B: Breaks the section of the wall enabling your Vaus craft an alternative escape route to slip through to the next level.

P: Awards you an extra life.

On screen displays show your current score, hi-score, number of lives remaining and level attained. Points are awarded between 50 and 120 for knocking out a brick, depending on the colour. Collecting a capsule is 1000 and hitting an alien scores 100 points.

There are six levels of differing complexity. You'll need to work out a good strategy for each screen to succeed - but always be ready to allow for the unexpected incident - that odd bounce etc.

Opinion is divided herebut the 64 'ers among the team rate Krackout a nose in front of Arkanoid simply because of the joystick response.

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Graphics: 7/10
Sound: 7/10
Value: 10/10
Playability: 10/10

Award: C+VG Game of the Month

Transcript by Chris Bourne

C&VG (Computer & Video Games) Issue 102, May 1990   page(s) 63

Hit Squad
Spectrum, C64, Amstrad £2.99

Another re-release, this time the conversion of the classic Breakout derivative coin-op. Thirty two levels are simply aching to be beaten before you can get to the big baddie at the very end. Sitting snugly inside your Arkanoid fighter craft (which bears a startling resemblance to a Breakout bat), blast the enemy missile against the defence wall, picking up the power-ups as they fall. Points are scored for each brick hit, and when the wall is completely destroyed you move to the next, more difficult stage.

Arkanoid is a great Breakout game, and a smashing arcade conversion. The graphics aren't spectacular, but neither were those of the original; it's the gameplay that counts, and this game scores highly in that department. A must for everyone who enjoys bat 'n' ball games.

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Overall: 84%

Summary: The graphics are monochrome, but otherwise it's just as much fun as the C64 version.

Transcript by Chris Bourne

The Games Machine Issue 2, Dec 1987   page(s) 30,31

Spectrum Cassette: £7.95
Commodore 64/128 Cassette: £9.95
Amstrad CPC Cassette: £8.95
Atari ST £14.95


Balls are a bit 'in' at the moment. Especially, it would appear, when they are smashing multicoloured bricks to pieces. Breakout clones are suddenly appearing in vast quantities and spreading faster than Wordstar or Knight Lore clones did. Richard Eddy gives a personal run-down...

Taito, the company which produced the corky coin-op Arkanoid, are probably to blame for unleashing the craze, and then Ocean for producing a series of very competent conversions for the home micros. The ST version is undoubtedly the superior, retaining all of the arcade's original features - if it wasn't for the small screen you could almost think it was the arcade original. Imagine have just released it for the IBM PC.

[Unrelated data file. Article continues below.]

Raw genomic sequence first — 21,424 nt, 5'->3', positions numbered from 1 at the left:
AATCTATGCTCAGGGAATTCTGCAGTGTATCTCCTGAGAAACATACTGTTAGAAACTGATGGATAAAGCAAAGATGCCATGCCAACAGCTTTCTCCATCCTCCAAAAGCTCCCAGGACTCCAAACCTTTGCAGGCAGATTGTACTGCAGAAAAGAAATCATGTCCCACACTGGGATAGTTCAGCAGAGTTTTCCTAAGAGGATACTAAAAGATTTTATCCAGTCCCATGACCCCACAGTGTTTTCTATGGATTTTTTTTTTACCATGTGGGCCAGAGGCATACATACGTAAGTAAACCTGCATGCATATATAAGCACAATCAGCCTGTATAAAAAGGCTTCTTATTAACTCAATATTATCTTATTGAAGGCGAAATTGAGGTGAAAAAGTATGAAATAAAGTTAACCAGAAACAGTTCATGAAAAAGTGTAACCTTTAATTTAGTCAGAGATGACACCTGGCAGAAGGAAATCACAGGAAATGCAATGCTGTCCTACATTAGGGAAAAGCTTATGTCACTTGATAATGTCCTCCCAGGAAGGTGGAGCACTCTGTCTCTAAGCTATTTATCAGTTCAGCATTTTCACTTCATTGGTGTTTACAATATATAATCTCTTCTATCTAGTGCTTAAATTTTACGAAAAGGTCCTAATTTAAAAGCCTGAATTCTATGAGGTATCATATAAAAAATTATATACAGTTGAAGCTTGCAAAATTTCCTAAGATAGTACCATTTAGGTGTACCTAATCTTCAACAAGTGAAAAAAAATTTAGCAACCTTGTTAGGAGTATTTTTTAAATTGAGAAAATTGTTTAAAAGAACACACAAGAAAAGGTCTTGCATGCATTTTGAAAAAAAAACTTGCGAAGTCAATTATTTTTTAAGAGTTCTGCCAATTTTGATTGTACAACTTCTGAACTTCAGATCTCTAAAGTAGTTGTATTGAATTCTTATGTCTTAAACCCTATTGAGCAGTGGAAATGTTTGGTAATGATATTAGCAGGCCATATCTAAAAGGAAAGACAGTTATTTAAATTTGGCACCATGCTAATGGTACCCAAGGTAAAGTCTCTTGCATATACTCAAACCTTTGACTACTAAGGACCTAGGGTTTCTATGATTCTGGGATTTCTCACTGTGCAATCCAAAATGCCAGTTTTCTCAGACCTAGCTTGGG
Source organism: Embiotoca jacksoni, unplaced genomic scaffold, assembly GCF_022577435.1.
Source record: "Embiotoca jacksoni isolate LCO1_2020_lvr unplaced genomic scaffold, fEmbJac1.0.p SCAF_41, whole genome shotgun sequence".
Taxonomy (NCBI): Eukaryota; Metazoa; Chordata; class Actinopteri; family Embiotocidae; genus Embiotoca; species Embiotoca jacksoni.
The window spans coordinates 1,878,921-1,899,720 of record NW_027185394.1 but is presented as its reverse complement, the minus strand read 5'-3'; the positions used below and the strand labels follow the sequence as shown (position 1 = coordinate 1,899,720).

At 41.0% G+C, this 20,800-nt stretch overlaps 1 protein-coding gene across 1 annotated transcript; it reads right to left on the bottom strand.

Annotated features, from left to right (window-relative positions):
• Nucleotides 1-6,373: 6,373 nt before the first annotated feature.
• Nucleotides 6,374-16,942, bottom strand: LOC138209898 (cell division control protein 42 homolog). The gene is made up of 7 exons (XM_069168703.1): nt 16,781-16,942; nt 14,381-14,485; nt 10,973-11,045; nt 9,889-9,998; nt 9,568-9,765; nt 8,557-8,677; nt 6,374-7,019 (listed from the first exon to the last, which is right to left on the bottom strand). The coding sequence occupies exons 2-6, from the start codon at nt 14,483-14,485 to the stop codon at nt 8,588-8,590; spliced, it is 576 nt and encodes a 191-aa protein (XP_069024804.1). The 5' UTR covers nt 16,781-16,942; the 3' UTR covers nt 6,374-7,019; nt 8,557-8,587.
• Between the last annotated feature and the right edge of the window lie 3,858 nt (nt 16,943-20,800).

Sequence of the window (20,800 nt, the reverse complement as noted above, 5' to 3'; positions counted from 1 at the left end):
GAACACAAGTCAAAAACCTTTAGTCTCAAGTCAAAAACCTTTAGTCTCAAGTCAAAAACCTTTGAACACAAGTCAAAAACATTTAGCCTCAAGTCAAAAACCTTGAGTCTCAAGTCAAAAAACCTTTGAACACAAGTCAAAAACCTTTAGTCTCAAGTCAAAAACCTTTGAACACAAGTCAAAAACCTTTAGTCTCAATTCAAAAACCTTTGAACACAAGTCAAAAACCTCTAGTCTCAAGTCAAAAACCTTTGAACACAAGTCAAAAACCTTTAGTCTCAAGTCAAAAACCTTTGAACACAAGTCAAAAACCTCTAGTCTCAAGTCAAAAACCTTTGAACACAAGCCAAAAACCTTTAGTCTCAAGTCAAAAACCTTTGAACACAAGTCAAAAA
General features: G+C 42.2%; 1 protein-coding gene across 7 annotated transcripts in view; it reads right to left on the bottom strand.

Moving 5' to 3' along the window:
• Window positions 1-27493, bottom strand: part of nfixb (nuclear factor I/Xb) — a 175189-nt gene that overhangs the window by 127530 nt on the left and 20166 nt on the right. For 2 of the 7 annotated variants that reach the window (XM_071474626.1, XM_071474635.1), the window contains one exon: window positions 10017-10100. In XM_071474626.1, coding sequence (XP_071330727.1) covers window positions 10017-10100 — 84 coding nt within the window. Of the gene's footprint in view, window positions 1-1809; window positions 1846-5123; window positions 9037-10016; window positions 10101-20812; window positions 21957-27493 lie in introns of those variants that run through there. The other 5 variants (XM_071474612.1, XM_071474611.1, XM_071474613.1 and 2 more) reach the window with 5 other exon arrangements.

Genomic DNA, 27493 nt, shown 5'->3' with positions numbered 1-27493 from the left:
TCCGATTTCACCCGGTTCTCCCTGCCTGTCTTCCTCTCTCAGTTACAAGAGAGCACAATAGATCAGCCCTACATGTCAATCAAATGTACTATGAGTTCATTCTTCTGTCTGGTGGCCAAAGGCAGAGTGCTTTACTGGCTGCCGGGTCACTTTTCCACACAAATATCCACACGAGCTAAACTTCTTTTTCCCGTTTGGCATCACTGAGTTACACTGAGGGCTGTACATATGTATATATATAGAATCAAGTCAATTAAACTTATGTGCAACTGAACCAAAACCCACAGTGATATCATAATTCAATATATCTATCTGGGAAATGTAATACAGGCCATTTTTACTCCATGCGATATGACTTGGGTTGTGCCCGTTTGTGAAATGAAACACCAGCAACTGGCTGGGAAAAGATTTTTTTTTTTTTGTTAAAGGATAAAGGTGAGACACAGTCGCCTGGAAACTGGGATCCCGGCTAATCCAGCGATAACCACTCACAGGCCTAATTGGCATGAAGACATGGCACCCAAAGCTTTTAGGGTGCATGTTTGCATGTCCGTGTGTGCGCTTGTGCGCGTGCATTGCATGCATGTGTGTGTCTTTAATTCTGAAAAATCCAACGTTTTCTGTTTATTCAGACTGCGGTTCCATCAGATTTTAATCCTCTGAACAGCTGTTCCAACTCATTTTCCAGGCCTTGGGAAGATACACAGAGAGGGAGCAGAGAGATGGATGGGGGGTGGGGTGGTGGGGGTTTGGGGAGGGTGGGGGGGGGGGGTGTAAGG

Following in Ocean's footsteps came Gremlin's Krackout, which was somewhat jollier but slower and really didn't have the addictiveness Arkanoid provided.

Not to be outdone Elite shoved in their fourpenneth in the shape of Batty which now features on Hit Pak 2. Written by an ex-Ultimate programmer, Batty was polished and showed greater graphical sophistication than Arkanoid. And then everyone breathed a sigh of relief thinking that it was over...

'Not on your nelly!' shouted Audiogenic, Alligata, Pirate and CRL in unison, all proffering their latest versions which are: Impact, Addictaball, Smash Out! and Ball Breaker.

Apart from the games, comparing inlay storylines proves most interesting. Pirate's budget Smash Out! goes for a desperately-try-to-be-convincing story where the bat is supposed to be a spaceship lost in space and bricks are blobs of plasma, while Ball Breaker claims the ball is some chappie called Ovoid on a mission of annihilation. Personally I prefer Impact's 'Trapped in a 1970s arcade machine...' or Alligata's straight for the throat approach with '...I have difficulty imagining a bat is a spaceship... so let's call things a bat, ball and bricks - it's much easier!' And so it is.

I think you can quite happily disregard Smash Out; it is little more than a poor man's Arkanoid with measly graphics, nauseous sound and the addictiveness of drying paint. Okay, so it may have screen designer thrown in, but even this is fiddly to use and does nothing to push up Smash Out's credibility.


There's a lesson to learn here - if you are going to produce a clone you have to do it very well, or devise a novel twist on the formula. Which is what CRL did with Ball Breaker, originally released for the Amstrad CPC range, it took Breakout into 3-D and worked well with some great sound effects and a colourful layout. Ball Breaker is just released for the Spectrum and retains its playability - although to avoid colour clash the monochromatic graphics can make it difficult to see exactly where to position your bat. Complete with all the typical features, it also includes a laser gun which stays with you throughout the game. Ball Breaker adds up to a worthwhile buy if you fancy a different twist on the rest - and soon to be available on the Atari ST and Amiga.

Audiogenic, quiet for some time, return to our 16-bit screens with the elaborate Impact for the Atari ST and Amiga (and hopefully soon for the Spectrum and Commodore 64/128). Impact is quite the connoisseur's Arkanoid cleverly topped off by some great sounds (each brick, alien and the bat produces an individual sound, so occasionally it sounds like a decent tune gone wonky!). Graphically, it is what you would expect from 16-bit, utilising colour very well and sharp definition to add that extra bit of class to the aliens.